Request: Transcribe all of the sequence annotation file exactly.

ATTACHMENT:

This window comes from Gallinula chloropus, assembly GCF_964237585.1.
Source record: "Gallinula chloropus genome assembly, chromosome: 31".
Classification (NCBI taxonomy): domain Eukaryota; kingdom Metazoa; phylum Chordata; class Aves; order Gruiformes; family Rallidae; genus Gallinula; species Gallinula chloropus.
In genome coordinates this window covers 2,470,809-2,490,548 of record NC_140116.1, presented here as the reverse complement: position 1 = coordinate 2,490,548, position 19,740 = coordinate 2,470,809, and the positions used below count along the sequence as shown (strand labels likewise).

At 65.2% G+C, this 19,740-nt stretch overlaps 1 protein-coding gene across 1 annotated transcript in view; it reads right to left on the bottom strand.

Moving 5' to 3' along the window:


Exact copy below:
This window comes from Gallinula chloropus, assembly GCF_964237585.1.
Source record: "Gallinula chloropus genome assembly, chromosome: 31".
Classification (NCBI taxonomy): domain Eukaryota; kingdom Metazoa; phylum Chordata; class Aves; order Gruiformes; family Rallidae; genus Gallinula; species Gallinula chloropus.
In genome coordinates this window covers 2,470,809-2,490,548 of record NC_140116.1, presented here as the reverse complement: position 1 = coordinate 2,490,548, position 19,740 = coordinate 2,470,809, and the positions used below count along the sequence as shown (strand labels likewise).

At 65.2% G+C, this 19,740-nt stretch overlaps 1 protein-coding gene across 1 annotated transcript in view; it reads right to left on the bottom strand.

Moving 5' to 3' along the window: